Michigan State University researchers are working with state and federal fishery agencies to help remove invasive grass carp from Lake Erie in a bid to limit its spread to the other Great Lakes.
“Grass carp can grow to the size of a small child,” said Travis Brenden, a professor with the Department of Fisheries and Wildlife within the College of Agriculture and Natural Resources. “They can get quite large and when they do, they don’t have any natural predators.”
An adult grass carp fish can grow to more than four feet in length and weigh up to 50 pounds. Each day the fish can eat 40% of their body weight in vegetation, devastating aquatic and terrestrial communities. Grass carp was first discovered in Lake Erie in the 1980s. MSU researchers have been working with the fishery agencies since 2014.
The first challenge in reducing population abundance is identifying where the fish are located. By tagging grass carp with an electronic transmitter, the researchers have turned the fish into a natural beacon revealing where other grass carp may be found.
Brenden, who is also the associate director of the Quantitative Fisheries Center, and his team wanted to identify where grass carp are in Lake Erie to study how they swim within the lake and potentially to other Great Lakes. The idea of tagging grass carp in Lake Erie provided the opportunity to do both.
Once a grass carp is caught, the fish is anesthetized. A transmitter about the size of a AA battery with a six-year life is inserted into the fish’s abdomen. Once the carp is released, the transmitter emits an acoustic signal about ever three minutes.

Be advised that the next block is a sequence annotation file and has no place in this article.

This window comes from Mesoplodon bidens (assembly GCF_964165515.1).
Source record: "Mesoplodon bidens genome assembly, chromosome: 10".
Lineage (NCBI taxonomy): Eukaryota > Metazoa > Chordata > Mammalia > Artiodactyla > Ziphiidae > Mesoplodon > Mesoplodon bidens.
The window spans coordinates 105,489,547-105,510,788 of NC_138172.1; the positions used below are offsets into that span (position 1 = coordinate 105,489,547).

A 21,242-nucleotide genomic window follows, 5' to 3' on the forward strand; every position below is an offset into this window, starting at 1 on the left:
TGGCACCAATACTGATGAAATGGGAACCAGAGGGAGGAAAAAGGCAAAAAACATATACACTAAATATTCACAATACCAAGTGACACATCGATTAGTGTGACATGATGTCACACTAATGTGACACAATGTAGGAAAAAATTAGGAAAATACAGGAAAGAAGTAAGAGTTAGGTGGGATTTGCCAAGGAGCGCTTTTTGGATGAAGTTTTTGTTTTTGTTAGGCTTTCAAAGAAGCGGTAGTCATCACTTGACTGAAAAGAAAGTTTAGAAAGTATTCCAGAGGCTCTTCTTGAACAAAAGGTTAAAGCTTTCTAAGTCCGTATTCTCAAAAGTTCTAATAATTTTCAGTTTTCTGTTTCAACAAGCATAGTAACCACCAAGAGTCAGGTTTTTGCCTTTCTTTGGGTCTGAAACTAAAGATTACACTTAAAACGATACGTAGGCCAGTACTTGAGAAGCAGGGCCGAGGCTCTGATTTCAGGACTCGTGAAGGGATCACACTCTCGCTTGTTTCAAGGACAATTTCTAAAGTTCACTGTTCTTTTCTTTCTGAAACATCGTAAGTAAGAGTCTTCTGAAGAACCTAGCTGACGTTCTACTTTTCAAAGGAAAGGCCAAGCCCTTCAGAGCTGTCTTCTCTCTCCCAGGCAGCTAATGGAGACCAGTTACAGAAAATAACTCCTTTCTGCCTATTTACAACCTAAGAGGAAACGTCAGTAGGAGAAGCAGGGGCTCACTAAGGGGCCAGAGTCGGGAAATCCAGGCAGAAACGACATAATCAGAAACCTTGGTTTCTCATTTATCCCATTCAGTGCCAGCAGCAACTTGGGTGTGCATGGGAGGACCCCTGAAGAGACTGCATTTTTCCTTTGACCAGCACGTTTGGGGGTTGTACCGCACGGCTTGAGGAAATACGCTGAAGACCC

Throughout shallow and deep areas of Lake Erie and some of the lake’s tributaries, like the Sandusky and Maumee Rivers, electronic receivers continuously listen for these transmitter signals. Receivers have also been placed in the other Great Lakes as well as in Lake St. Clair. Presently, there are more than 1,000 receivers that have deployed in areas of the Great Lakes. The date and time of these detections are then recorded in the receiver’s memory for eventual downloaded.
“When a receiver ‘hears’ a ping from a transmitter, it means a tagged grass carp is within half a kilometer (0.3 miles) of the receiver,” Brenden said. “The time series of these detections provide a glimpse of where grass carp tend to be located and the extent that they may move around,” Brenden said. “We were surprised to learn that some fish can swim up to 20-30 kilometers per day and other fish sometimes disappear for weeks or months at a time.”
Using the data collected from the receivers, Brenden and his team have created maps to show where grass carp are and how they move within the Great Lakes. The Michigan and Ohio Departments of Natural Resources as well as the U.S. Fish and Wildlife Service use these maps to identify where response efforts should be concentrated. There are also several receivers in select areas of Lake Erie that send real-time text message alerts when a tagged fish is detected on a receiver.
“If a grass carp is detected, fishery agencies can quickly mobilize a strike team to travel to that area and attempt to remove other grass carp that might be there,” Brenden said. “Similarly, strike teams carry hand-held receivers and occasionally will listen to see if tagged grass carp may be located in a specific area of a lake or tributary.”
If a grass carp fish is found, the strike teams will sample in that area and attempt to collect and remove the untagged grass carp. “The ‘tagged’ grass carp fish is left behind because it is providing valuable fish data and unknowingly betraying other fish by giving up its location,” Brenden said. “We call them ‘Judas’ fish.”